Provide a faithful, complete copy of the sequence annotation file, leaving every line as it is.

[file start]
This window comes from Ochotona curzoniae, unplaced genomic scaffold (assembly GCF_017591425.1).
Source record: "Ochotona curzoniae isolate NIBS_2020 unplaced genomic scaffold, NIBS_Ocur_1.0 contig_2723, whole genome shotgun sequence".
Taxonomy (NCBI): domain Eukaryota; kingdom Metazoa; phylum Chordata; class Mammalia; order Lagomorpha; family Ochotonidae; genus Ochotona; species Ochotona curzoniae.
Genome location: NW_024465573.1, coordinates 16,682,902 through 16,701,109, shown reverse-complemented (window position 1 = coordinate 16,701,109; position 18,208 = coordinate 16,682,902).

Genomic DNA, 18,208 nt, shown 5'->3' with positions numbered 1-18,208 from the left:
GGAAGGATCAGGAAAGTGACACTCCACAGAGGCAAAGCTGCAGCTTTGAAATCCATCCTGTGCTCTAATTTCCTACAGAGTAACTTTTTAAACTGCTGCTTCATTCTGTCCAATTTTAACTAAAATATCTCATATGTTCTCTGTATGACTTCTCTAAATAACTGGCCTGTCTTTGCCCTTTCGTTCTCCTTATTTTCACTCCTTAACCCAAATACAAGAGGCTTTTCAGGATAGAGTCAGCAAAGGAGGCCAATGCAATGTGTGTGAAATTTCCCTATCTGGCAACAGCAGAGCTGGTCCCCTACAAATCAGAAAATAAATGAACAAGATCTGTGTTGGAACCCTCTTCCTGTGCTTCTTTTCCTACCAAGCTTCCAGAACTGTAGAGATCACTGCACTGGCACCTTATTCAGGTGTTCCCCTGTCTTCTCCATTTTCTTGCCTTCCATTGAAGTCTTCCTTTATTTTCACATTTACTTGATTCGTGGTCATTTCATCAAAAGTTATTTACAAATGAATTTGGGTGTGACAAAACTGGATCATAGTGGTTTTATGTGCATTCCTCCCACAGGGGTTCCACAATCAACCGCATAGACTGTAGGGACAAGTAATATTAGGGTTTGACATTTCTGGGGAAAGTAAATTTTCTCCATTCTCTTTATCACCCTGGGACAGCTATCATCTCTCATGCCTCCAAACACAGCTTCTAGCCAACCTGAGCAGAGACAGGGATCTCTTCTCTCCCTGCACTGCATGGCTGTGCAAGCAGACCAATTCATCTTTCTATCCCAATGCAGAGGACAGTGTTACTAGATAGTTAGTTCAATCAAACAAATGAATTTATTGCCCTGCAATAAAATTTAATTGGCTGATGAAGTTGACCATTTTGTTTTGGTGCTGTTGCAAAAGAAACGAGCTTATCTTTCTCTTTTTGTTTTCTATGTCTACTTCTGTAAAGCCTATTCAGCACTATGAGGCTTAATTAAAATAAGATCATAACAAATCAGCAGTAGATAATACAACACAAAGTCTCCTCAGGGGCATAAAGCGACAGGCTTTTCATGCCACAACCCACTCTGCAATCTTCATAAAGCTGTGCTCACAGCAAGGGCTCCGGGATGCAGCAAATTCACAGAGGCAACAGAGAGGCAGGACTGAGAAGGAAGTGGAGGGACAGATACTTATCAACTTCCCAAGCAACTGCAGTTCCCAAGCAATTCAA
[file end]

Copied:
This window comes from Ochotona curzoniae, unplaced genomic scaffold (assembly GCF_017591425.1).
Source record: "Ochotona curzoniae isolate NIBS_2020 unplaced genomic scaffold, NIBS_Ocur_1.0 contig_2723, whole genome shotgun sequence".
Taxonomy (NCBI): domain Eukaryota; kingdom Metazoa; phylum Chordata; class Mammalia; order Lagomorpha; family Ochotonidae; genus Ochotona; species Ochotona curzoniae.
Genome location: NW_024465573.1, coordinates 16,682,902 through 16,701,109, shown reverse-complemented (window position 1 = coordinate 16,701,109; position 18,208 = coordinate 16,682,902).

Genomic DNA, 18,208 nt, shown 5'->3' with positions numbered 1-18,208 from the left:
GGAAGGATCAGGAAAGTGACACTCCACAGAGGCAAAGCTGCAGCTTTGAAATCCATCCTGTGCTCTAATTTCCTACAGAGTAACTTTTTAAACTGCTGCTTCATTCTGTCCAATTTTAACTAAAATATCTCATATGTTCTCTGTATGACTTCTCTAAATAACTGGCCTGTCTTTGCCCTTTCGTTCTCCTTATTTTCACTCCTTAACCCAAATACAAGAGGCTTTTCAGGATAGAGTCAGCAAAGGAGGCCAATGCAATGTGTGTGAAATTTCCCTATCTGGCAACAGCAGAGCTGGTCCCCTACAAATCAGAAAATAAATGAACAAGATCTGTGTTGGAACCCTCTTCCTGTGCTTCTTTTCCTACCAAGCTTCCAGAACTGTAGAGATCACTGCACTGGCACCTTATTCAGGTGTTCCCCTGTCTTCTCCATTTTCTTGCCTTCCATTGAAGTCTTCCTTTATTTTCACATTTACTTGATTCGTGGTCATTTCATCAAAAGTTATTTACAAATGAATTTGGGTGTGACAAAACTGGATCATAGTGGTTTTATGTGCATTCCTCCCACAGGGGTTCCACAATCAACCGCATAGACTGTAGGGACAAGTAATATTAGGGTTTGACATTTCTGGGGAAAGTAAATTTTCTCCATTCTCTTTATCACCCTGGGACAGCTATCATCTCTCATGCCTCCAAACACAGCTTCTAGCCAACCTGAGCAGAGACAGGGATCTCTTCTCTCCCTGCACTGCATGGCTGTGCAAGCAGACCAATTCATCTTTCTATCCCAATGCAGAGGACAGTGTTACTAGATAGTTAGTTCAATCAAACAAATGAATTTATTGCCCTGCAATAAAATTTAATTGGCTGATGAAGTTGACCATTTTGTTTTGGTGCTGTTGCAAAAGAAACGAGCTTATCTTTCTCTTTTTGTTTTCTATGTCTACTTCTGTAAAGCCTATTCAGCACTATGAGGCTTAATTAAAATAAGATCATAACAAATCAGCAGTAGATAATACAACACAAAGTCTCCTCAGGGGCATAAAGCGACAGGCTTTTCATGCCACAACCCACTCTGCAATCTTCATAAAGCTGTGCTCACAGCAAGGGCTCCGGGATGCAGCAAATTCACAGAGGCAACAGAGAGGCAGGACTGAGAAGGAAGTGGAGGGACAGATACTTATCAACTTCCCAAGCAACTGCAGTTCCCAAGCAATTCAA